We often hear about the dangers that human encroachment has on coral reefs, but far less often do we hear of ways the coral can survive. Though global warming continues to threaten the coral reefs of the world, researchers at The Ohio State University have discovered that some species of coral are actually doing a very good job of surviving, and that their rate of survival is directly proportional to their fat content.
Most coral enjoy water at a very specific, cool temperature. They get stressed when the water gets too hot and even stop eating properly. As Verena Schoepf, a former doctoral student in the School of Earth Sciences at The Ohio State University, puts it:
“When coral is bleached, it no longer gets enough food energy and so it starts slowing down in growth and loses its fat and other energy reserves – just like humans do during times of hardship.”
For most of the year, coral is happy. Every season is warmer thanks to global warming but the only season that causes coral stress is summer, when temperatures rise outside its comfort zone. So we see annual destruction of coral due to bleaching.
“Already, bleaching events have resulted in significant amounts of coral dying and causing impact to ocean ecosystems, but up until now it was largely unknown whether coral could recover between annual bleaching events,” said Schoepf in a recent Ohio State news release. So she and her team ran some tests on different species of coral that were known for surviving this bleaching to see what they were doing right.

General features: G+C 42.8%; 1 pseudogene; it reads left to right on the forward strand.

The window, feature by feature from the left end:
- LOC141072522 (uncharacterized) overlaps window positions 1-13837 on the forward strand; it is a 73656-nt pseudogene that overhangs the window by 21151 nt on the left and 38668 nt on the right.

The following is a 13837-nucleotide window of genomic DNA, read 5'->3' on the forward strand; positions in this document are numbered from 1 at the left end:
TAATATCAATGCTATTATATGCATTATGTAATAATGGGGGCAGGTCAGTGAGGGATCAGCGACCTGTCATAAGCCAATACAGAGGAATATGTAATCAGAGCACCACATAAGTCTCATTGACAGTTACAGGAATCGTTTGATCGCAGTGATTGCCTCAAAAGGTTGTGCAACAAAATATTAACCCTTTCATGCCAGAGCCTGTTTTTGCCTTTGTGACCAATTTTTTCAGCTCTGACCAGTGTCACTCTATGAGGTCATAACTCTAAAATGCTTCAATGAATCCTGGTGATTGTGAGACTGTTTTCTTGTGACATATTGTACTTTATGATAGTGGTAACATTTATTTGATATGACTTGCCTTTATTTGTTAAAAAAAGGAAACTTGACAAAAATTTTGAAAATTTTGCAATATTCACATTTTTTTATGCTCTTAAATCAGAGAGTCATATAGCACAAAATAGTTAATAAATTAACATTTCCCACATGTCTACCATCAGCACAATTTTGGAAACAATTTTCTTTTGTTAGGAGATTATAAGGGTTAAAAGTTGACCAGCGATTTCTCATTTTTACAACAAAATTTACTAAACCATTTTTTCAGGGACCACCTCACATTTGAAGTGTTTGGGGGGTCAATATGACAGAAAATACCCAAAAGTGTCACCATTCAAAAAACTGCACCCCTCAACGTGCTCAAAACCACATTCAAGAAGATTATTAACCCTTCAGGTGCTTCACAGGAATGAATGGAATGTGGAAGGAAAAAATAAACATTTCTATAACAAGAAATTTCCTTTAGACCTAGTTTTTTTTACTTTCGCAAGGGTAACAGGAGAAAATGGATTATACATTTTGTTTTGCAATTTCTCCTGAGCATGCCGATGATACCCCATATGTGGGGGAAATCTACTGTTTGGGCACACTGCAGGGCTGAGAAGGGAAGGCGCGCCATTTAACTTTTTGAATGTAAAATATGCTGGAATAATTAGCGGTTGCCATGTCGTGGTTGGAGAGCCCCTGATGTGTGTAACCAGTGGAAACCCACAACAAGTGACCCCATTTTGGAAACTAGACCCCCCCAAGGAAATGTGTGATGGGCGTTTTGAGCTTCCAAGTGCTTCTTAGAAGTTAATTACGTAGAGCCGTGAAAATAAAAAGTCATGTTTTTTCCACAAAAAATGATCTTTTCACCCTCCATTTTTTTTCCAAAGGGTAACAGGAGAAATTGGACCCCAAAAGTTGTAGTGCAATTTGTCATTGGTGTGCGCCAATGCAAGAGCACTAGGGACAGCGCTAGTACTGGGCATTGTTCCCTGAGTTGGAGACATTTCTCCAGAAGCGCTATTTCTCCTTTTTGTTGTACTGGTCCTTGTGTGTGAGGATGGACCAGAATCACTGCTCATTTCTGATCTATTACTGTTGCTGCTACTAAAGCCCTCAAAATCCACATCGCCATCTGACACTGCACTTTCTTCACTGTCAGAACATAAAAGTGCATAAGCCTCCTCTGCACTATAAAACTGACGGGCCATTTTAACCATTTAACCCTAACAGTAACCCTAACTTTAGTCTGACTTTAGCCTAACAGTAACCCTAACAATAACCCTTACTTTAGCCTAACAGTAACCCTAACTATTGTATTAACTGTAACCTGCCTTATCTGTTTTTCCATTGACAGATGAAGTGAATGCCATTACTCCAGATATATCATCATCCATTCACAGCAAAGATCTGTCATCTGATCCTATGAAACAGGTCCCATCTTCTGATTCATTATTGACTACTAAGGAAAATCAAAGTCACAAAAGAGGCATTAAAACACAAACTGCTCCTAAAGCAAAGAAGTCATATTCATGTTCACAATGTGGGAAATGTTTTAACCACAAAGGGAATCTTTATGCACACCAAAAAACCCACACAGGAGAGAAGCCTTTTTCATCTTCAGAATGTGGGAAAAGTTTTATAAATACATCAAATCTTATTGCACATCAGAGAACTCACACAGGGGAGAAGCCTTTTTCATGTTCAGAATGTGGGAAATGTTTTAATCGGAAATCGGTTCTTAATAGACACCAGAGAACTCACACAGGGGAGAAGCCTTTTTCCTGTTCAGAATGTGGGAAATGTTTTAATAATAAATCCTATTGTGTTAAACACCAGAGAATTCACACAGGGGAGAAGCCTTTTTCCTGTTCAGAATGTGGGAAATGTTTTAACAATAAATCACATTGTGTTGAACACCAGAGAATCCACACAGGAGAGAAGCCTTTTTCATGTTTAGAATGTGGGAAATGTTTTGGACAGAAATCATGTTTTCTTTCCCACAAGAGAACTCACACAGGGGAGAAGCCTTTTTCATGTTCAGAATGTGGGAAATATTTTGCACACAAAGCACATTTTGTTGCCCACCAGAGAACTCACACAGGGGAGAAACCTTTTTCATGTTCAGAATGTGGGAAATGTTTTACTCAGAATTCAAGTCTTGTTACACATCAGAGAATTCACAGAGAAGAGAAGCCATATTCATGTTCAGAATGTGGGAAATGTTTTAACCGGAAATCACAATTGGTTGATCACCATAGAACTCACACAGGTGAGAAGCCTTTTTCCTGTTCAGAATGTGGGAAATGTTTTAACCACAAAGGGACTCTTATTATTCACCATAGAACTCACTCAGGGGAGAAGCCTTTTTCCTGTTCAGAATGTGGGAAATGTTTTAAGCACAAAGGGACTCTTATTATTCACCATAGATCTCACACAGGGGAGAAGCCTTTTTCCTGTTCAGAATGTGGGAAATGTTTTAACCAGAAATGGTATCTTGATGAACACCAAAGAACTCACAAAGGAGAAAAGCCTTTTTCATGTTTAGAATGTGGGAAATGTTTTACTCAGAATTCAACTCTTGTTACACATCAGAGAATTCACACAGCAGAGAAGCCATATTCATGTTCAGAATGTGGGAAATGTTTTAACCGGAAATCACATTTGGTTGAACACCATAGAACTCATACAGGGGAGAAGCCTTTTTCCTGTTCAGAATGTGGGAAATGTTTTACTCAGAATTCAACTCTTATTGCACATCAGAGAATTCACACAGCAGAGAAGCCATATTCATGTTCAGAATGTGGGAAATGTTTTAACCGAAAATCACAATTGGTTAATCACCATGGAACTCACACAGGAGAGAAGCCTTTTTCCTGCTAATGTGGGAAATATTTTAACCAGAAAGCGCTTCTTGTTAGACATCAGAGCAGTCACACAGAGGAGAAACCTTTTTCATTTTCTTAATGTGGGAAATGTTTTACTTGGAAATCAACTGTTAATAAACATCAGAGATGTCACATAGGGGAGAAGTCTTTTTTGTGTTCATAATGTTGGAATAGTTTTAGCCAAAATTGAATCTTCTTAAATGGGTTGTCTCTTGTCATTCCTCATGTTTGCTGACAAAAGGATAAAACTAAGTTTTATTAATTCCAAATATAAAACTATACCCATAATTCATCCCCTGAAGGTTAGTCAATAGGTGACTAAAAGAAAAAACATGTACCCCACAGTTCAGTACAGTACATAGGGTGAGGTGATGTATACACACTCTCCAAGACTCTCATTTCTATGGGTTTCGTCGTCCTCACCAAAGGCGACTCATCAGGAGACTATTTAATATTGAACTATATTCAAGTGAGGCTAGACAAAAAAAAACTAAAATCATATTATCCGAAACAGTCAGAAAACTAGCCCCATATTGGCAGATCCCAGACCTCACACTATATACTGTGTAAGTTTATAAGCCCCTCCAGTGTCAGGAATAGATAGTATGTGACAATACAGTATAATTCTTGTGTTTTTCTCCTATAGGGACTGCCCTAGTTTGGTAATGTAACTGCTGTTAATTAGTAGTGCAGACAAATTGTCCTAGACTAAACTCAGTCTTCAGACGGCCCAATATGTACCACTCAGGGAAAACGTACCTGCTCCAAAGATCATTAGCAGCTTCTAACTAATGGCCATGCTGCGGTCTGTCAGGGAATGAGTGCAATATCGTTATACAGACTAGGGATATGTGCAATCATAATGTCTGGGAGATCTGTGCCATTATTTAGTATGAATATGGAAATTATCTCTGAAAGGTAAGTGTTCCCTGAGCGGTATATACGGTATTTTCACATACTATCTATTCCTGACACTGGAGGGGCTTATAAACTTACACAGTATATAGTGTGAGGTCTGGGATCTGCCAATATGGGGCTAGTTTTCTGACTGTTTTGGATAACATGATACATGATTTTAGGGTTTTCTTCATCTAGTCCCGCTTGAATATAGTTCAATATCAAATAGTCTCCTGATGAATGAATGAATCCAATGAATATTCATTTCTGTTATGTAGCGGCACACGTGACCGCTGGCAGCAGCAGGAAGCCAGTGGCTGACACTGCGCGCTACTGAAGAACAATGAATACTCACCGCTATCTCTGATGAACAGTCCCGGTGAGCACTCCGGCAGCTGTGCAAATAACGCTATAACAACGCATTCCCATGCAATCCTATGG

It turned out that though several of the specimens appeared healthy, many were actually very sick but simply weren’t showing outward symptoms. The specimens that actually were healthy all had one thing in common: high levels of fat. Schoepf hypothesizes that large fat reserves give coral something to feed on when their photosynthetic systems are damaged by the heat waves of summer. In this way, they recover during the cooler months and build up their fat again.
Schoepf and her team are now looking into ways to preserve remaining coral reefs armed with this knowledge about the usefulness of fat. Their work was funded by a grant from the National Science Foundation. For more details on funding for research at Ohio State University, peruse our Ohio State University Funding Report:
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